This weekend, I was in Coimbatore for a live event with Dainik Bhaskar and I am humbled by the response, love and appreciation we got from the people of this beautiful city. While at the hotel I got talking with a British gentleman who told me how wowed he was by the ‘South Indian savoury pancakes.’ It took me a minute to realize that when he said ‘South Indian savoury pancakes’ he was talking about the humble dosa which is indeed a type of pancake.
Now, pancakes are prepared all over the world and are referred to by different names. Pancakes are made with little over ¾ cup of liquid to 1 cup of flour. It’s a fluid mixture that can be beaten vigorously to make a smooth batter without developing the gluten extensively. Pancakes should be picture perfect golden brown on the surface and should be round. The size is strictly a matter of personal preference. They should be light and tender. Over mixing of the batter or too much flour in relation to the milk can cause pancakes to be tough. Several condiments can be added to batters to enhance nutritive value as well as create intriguing variations of pancakes. Additional variety is gained by using fruits and sauces for toppings. Crepes are pancakes with extra liquid added to the batter creating a very fluid mixture that produces very thin pancakes. Turns out, there is a lot of trivia about pancakes that is as interesting as the dish itself.
On Pancake Day in Newfoundland (the day before Ash Wednesday, the beginning of Lent), items are placed in the pancake batter before it is cooked to foretell the future for family members. If a boy receives an item for a trade, it means he would enter that trade. If a girl receives an item for a trade, it means she would marry a person from that trade.
Shrove Tuesday, also known as Pancake Day in Britain, is the day before Ash Wednesday and the start of Lent – ‘Shrove’ stems from old English word ‘shrive’, meaning ‘confess all sins’. It is called Pancake Day because it is the day traditionally for eating pancakes as pancake recipes were a way to use up any stocks of milk, butter and eggs which were forbidden during the abstinence of Lent.
The first ready-mix food to be sold commercially was Aunt Jemima pancake flour. It was invented in St. Joseph, Missouri and introduced in 1889. It did not become popular until 1893 at the Columbian Exposition in Chicago, when the then current owners of the name and formula, R. T. Davis Milling Company hired Nance Green to be the ‘real life’ Aunt Jemima. She demonstrated the pancake mix at the Exposition and both Nancy Green and the mix were a big hit.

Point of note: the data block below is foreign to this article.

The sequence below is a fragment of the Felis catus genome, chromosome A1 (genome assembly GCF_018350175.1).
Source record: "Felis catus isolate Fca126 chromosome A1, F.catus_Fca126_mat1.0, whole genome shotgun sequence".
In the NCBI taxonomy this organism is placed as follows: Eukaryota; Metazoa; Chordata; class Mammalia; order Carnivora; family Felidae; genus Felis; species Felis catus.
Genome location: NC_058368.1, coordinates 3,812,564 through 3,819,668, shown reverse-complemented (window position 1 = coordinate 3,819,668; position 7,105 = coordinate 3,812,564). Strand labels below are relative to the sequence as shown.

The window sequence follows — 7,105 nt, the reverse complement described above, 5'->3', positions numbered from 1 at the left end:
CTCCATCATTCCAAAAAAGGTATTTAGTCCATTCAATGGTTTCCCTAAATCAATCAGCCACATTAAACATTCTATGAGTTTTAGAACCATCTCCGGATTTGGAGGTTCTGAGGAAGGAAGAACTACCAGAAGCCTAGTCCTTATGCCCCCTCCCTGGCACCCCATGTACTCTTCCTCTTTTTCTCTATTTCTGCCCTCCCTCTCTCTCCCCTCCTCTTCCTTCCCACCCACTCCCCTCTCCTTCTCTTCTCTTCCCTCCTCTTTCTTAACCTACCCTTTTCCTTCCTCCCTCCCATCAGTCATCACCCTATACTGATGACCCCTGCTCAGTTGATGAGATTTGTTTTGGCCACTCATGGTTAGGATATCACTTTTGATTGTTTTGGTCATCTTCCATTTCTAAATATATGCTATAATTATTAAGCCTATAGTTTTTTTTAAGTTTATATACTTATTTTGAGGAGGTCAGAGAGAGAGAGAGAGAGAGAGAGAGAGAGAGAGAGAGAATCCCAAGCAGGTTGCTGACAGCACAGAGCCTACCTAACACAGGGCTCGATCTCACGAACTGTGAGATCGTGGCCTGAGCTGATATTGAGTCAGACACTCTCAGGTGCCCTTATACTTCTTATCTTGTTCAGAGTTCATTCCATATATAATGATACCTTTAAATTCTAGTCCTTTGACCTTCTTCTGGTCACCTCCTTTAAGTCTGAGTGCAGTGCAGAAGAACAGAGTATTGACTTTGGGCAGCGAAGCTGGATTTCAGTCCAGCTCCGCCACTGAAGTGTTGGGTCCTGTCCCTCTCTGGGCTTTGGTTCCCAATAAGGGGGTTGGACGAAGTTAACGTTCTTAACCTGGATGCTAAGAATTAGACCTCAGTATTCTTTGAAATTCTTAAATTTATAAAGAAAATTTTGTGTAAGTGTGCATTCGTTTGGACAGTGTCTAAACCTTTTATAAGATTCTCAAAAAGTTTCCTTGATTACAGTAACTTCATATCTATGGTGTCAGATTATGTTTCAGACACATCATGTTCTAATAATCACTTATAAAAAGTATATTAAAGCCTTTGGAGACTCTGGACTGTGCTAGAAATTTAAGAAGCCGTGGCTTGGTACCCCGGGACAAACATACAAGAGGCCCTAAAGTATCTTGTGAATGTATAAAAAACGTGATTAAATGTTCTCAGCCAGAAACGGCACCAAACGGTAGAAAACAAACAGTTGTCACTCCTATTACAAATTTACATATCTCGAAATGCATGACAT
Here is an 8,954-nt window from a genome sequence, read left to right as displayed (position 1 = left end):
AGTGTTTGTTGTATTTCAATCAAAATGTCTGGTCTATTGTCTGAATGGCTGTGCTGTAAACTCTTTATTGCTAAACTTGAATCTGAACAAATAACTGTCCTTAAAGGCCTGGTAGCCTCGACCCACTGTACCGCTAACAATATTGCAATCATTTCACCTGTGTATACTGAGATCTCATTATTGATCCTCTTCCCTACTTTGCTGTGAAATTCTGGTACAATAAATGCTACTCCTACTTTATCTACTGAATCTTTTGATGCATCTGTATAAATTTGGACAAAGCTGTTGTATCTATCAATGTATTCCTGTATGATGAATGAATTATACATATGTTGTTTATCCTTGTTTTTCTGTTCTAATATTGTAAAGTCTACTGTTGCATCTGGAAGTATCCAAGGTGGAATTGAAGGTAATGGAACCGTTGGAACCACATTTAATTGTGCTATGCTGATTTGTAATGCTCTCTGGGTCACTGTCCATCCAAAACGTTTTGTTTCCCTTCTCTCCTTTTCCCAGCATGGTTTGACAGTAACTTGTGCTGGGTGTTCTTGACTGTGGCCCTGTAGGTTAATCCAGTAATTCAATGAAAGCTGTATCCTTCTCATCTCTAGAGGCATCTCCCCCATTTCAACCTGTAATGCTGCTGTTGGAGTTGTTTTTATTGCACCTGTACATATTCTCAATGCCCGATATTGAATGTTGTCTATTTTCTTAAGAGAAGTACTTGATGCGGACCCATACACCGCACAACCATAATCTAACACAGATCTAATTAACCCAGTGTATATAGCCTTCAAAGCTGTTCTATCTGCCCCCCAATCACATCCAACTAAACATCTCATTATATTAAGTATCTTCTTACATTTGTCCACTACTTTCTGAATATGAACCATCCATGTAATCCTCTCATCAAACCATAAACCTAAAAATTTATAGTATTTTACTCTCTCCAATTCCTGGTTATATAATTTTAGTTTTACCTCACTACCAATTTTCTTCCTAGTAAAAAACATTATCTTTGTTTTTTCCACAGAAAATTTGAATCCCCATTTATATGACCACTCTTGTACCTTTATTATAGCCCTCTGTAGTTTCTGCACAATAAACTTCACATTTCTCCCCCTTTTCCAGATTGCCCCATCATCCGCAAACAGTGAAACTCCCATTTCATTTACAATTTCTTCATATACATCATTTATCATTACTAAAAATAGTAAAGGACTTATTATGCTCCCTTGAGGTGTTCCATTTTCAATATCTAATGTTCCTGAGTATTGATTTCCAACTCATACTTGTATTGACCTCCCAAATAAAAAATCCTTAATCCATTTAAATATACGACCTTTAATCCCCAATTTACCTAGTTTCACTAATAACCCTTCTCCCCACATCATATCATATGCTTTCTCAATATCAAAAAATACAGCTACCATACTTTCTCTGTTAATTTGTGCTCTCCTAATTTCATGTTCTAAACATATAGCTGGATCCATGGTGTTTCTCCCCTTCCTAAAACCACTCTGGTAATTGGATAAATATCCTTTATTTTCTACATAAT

In 1986, an event that bills itself as the World’s Largest Pancake Breakfast was revived for the 350th anniversary of Springfield, Massachusetts. The breakfast has been held every year since then. Hundreds of volunteers help with the event. In 1999, more than 71,233 servings of pancakes were served to more than 40,000 people. If you stacked up all those pancakes, they’d be more than 2 miles high!
In India, the pooda (sometimes called cheela) is a pancake. They can be made either sweet or salty and are of different thicknesses in different places. They are made in a frying pan and are of a similar batter like their European counterparts.
Dosa, appam, neer dosa and uttapam could be said to be other Indian pancakes. They are prepared by fermenting rice batter and split skinned black gram (urad) blended with water. What Punjabis call a meetha pooda is a common breakfast food item in Punjab. It is a sweet pancake which can be eaten with pickles and chutney. Most of the pithes in Assam are types of pancakes served on occasions such as Bihu. In Bengal is found a semi-sweet pancake calledpatishapta which is sometimes stuffed with grated coconut and thickened milk and dunked in sugar syrup. In most parts of India there is a sweet pancake called malpua which is served during various festivals and otherwise as well.
Like I said before, pancakes can be created with several variations. So, we tried making a Black Pepper Malpua. May sound a little odd, but trust me the taste is perfect. Every time you take a bite of the sweet malpua you are pleasantly surprised by the slight hit of the fresh black pepper on your taste buds. I think all of you should try this recipe out as I am sure it won’t disappoint and also because this is something you won’t get to eat at any mithai shop. Don’t forget to tell me about the interesting food experiences you have had over the weekend.